As of early 2023, the average senior on Social Security was looking at a monthly benefit of $1,827. If that doesn't sound like a lot of money, well, it isn't.

Now if you're nearing with retirement and happen to have a massive nest egg to fall back on, you're in pretty good shape. The problem is that many people don't have tons of savings and therefore become pretty reliant on Social Security once their careers wrap up.

A better bet, though, is to line up some other income sources for yourself. Here are a few to look at.

A person with a laptop on a couch.

Image source: Getty Images.

1. Investment income

Ideally, you'll have some amount of money invested during your retirement. And at that stage of life, it could pay to focus on assets that pay you on a regular cadence.

Municipal bonds fit that bill. Not only do they commonly pay interest twice a year, but those interest payments are exempt from federal taxes. And if you buy municipal bonds issued by your state of residence, you can avoid state and local taxes as well.

You may also want to consider holding dividend stocks in retirement. Unlike municipal bonds, where your interest payments are part of your bond's contract, companies are never forced to pay dividends, even if they start out doing so. But if you invest in companies with a long history of paying dividends, chances are, you'll have that reliable stream of income to look forward to in retirement as well.

2. Rental income

If you have a larger home you're not looking to downsize, renting it out in some capacity could be a great way to drum up retirement income. If your home has a finished basement or other separate living quarters, you could line up ongoing monthly rental income that helps you cover your expenses. But if that's not your cup of tea, you can look to rent out your home during those times when you won't be using it.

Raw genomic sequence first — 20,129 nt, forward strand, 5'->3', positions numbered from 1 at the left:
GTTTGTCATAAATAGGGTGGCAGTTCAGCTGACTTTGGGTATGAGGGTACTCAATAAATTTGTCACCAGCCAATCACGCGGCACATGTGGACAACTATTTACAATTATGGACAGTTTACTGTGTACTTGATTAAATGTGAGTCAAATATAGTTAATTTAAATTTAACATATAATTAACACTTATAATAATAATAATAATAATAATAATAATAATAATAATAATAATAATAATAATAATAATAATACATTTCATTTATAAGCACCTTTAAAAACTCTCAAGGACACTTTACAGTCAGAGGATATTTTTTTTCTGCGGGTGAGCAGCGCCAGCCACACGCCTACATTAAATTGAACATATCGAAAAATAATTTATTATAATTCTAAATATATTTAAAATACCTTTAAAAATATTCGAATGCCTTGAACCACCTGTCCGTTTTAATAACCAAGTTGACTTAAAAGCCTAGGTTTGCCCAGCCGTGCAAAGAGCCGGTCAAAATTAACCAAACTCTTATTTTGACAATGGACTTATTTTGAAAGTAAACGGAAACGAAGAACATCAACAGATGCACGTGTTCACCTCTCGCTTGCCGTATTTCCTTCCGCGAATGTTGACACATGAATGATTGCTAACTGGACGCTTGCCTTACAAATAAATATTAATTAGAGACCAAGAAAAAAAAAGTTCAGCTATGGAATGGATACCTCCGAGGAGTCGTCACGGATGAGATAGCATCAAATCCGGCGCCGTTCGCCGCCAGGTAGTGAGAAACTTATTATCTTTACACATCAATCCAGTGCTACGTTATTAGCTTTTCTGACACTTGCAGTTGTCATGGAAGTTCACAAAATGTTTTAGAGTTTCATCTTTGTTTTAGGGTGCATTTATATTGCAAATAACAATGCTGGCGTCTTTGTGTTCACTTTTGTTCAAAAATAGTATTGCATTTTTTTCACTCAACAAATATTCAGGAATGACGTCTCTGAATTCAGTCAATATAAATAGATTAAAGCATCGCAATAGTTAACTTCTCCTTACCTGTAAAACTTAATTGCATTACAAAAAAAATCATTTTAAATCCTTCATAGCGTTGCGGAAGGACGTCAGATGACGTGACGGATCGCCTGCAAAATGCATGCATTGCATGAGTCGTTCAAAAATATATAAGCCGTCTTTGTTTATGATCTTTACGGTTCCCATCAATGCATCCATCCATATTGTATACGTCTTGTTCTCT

3. Income from a job

Working during retirement is a great way to boost your income. And on top of earning money, it might allow you to save money.

It's important to stay busy once your career wraps up, and working is a great way to do that. If you don't spend at least a few hours a week working, that's another set of hours you'll have to fill. And it might cost you money to do that.

Plus, these days, working as a retiree doesn't have to mean committing to a preset, rigid schedule. Joining the gig economy could allow you to generate earnings while still getting to do the things you love.

Unless you're really looking at a giant monthly benefit from Social Security, there's a good chance you'll need additional income to enjoy a comfortable lifestyle. If you load up on the right investments, monetize your home, and push yourself to work, in some capacity, you may find that you're able to get by quite nicely in retirement without experiencing the financial stress so many seniors do.